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Goodbye, 'Anomaly' —  TSA's New Word for Trans Bodies Is 'Alarm'

Goodbye, 'Anomaly' —  TSA's New Word for Trans Bodies Is 'Alarm'


Three months after a transgender traveler's horrifying experience being screened at an airport, the agency reveals the change it promised in October.


On the eve of the Christmas getaway, the Transportation Security Administration tells The Advocate it has chosen a new word for its airport screening agents to use whenever their imaging machines encounter a transgender traveler whose anatomy does't match the standard binary.

The TSA reveals the new word is "alarm," and it now appears on the TSA's website. A spokesperson says it is already in use by agents at all U.S. airports.

"TSA has implemented this change in terminology and we have communicated it through various methods to the frontline workforce."

Until recently the TSA used the term "anomaly," which would require agents more closely examine the passenger as a potential security risk. That's what happened to TV comedy producer and trans woman Shadi Petosky of Los Angeles in September when she was live-tweeted her experience.

Petosky's plight made national headlines, and the crying selfie she snapped was seen and shared all around the world. Activists subsequently created a hashtag for trans folks to document their experiences #TravelingWhileTrans.

The TSA's website explains that when agents encounter an "alarm" or, in other words, a discrepancy that requires additional screening, they'll follow the same procedures as before:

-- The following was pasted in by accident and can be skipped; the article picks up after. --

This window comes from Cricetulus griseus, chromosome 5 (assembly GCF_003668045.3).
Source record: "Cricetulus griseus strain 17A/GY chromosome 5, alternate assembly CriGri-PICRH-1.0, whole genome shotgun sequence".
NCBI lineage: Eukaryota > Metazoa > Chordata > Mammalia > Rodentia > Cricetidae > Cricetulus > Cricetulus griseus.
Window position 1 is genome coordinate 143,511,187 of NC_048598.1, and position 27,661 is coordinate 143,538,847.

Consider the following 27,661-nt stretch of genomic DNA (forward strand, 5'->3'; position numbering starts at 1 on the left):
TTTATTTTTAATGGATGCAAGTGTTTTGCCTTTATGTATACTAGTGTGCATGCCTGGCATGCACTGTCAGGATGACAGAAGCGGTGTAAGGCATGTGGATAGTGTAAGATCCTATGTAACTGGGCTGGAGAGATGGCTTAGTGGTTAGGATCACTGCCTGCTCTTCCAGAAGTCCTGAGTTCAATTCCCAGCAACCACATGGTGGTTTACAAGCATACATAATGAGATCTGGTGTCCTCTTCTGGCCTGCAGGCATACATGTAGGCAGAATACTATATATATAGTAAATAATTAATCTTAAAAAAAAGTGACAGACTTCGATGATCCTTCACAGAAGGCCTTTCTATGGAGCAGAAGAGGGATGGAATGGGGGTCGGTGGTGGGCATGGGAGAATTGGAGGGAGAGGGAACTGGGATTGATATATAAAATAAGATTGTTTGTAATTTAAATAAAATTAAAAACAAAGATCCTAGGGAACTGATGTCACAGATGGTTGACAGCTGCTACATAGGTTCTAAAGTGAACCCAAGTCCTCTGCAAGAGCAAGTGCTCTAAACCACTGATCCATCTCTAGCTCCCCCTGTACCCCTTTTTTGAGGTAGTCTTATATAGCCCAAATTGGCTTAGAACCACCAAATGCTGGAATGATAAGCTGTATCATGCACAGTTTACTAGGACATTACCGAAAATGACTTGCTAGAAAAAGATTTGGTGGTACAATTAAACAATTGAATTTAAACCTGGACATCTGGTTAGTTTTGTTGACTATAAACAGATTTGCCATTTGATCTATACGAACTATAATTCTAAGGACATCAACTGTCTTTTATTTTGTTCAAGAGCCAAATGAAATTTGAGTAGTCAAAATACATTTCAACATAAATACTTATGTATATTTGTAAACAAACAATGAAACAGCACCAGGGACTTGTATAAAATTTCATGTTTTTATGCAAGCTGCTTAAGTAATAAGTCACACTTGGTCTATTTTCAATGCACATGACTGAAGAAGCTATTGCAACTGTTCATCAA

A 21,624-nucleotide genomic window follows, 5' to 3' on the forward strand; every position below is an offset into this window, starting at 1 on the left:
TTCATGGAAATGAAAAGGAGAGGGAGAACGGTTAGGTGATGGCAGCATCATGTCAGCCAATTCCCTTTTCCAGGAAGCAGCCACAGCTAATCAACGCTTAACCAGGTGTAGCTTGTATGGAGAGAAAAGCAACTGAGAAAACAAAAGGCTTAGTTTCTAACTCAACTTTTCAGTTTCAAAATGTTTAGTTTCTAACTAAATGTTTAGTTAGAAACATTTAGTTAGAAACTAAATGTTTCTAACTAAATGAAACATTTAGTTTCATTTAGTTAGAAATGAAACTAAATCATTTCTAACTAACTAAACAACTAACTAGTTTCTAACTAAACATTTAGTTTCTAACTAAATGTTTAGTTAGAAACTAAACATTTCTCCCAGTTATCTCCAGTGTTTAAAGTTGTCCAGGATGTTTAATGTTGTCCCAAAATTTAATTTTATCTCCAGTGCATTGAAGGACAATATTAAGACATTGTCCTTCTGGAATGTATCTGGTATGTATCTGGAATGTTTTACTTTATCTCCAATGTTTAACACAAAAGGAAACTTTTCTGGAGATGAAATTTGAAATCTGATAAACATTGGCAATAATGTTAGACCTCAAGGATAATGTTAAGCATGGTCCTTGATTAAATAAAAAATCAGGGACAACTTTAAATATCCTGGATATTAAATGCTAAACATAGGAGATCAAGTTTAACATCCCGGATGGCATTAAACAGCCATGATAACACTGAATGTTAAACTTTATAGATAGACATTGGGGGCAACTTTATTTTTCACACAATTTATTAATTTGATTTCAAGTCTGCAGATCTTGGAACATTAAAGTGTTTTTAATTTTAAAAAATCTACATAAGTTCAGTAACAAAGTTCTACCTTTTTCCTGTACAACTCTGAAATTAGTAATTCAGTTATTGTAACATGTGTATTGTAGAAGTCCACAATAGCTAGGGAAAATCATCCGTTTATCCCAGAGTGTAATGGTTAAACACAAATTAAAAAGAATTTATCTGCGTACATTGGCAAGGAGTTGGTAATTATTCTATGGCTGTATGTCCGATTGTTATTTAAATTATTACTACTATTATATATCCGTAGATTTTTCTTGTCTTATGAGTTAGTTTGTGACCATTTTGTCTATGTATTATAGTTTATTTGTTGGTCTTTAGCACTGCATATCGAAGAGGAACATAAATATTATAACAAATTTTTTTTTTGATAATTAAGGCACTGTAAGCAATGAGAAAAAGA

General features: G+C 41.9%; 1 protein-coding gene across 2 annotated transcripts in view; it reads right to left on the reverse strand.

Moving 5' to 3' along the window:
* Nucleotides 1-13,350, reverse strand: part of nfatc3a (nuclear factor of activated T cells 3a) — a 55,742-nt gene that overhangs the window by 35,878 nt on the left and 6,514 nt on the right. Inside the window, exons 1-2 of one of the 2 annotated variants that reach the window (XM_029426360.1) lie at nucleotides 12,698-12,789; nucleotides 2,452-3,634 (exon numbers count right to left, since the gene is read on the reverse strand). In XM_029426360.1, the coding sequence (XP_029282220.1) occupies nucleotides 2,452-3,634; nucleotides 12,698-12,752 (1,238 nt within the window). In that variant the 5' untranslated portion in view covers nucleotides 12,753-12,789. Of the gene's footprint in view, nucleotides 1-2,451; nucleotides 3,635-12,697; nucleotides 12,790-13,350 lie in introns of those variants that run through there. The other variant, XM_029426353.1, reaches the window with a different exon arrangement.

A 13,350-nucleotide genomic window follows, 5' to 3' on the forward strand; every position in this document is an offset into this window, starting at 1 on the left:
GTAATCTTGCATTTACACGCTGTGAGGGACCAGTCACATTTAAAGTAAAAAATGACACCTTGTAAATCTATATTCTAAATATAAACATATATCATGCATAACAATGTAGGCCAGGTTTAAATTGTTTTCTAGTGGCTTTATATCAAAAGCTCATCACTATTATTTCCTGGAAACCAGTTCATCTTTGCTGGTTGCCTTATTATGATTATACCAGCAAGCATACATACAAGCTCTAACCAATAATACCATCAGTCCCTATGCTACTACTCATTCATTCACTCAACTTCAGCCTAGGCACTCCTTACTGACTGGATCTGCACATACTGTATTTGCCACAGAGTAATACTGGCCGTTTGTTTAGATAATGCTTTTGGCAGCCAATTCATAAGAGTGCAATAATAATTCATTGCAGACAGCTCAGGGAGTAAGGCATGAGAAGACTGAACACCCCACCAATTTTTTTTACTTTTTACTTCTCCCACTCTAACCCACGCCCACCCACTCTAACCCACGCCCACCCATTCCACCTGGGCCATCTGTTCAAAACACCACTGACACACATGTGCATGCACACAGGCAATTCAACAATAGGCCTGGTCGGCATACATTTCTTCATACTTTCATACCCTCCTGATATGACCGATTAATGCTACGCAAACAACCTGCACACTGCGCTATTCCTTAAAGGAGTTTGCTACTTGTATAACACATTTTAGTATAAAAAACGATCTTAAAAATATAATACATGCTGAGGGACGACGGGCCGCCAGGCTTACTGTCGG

"If there is an alarm, TSA officers are trained to clear the alarm, not the individual. Additional screening is conducted to determine whether a prohibited item is present."

In Petosky's case, that "item" was her penis.

The month after Petosky's incident, TSA national spokesman Mike England and Kimberly Walton, assistant administrator of TSA's Office for Civil Rights and Liberty, revealed the agency had decided to replace the word "anomaly."

But the TSA didn't yet have new terminology in place, and officials told The Advocate they were working with trans advocates and the broader community to find a solution. When The Advocate contacted those groups named by the TSA, some indicated they had never been contacted by the TSA in this effort.

The spokesperson today confirmed, "TSA guidance from TSA Headquarters provides that TSA officers may no longer use the term 'anomaly.' As with any institutional change, while the new term has been launched, it will take time for the change to fully socialize."

"We thank the public for their patience as the message filters through to all personnel nationwide," the spokesperson continued, "and as personnel become accustomed to different terminology."

Although the wording has changed, the TSA's updated website has not changed the process for screening transgender travelers whose bodies don't match what the imaging machines are programmed to accept as "male" and "female."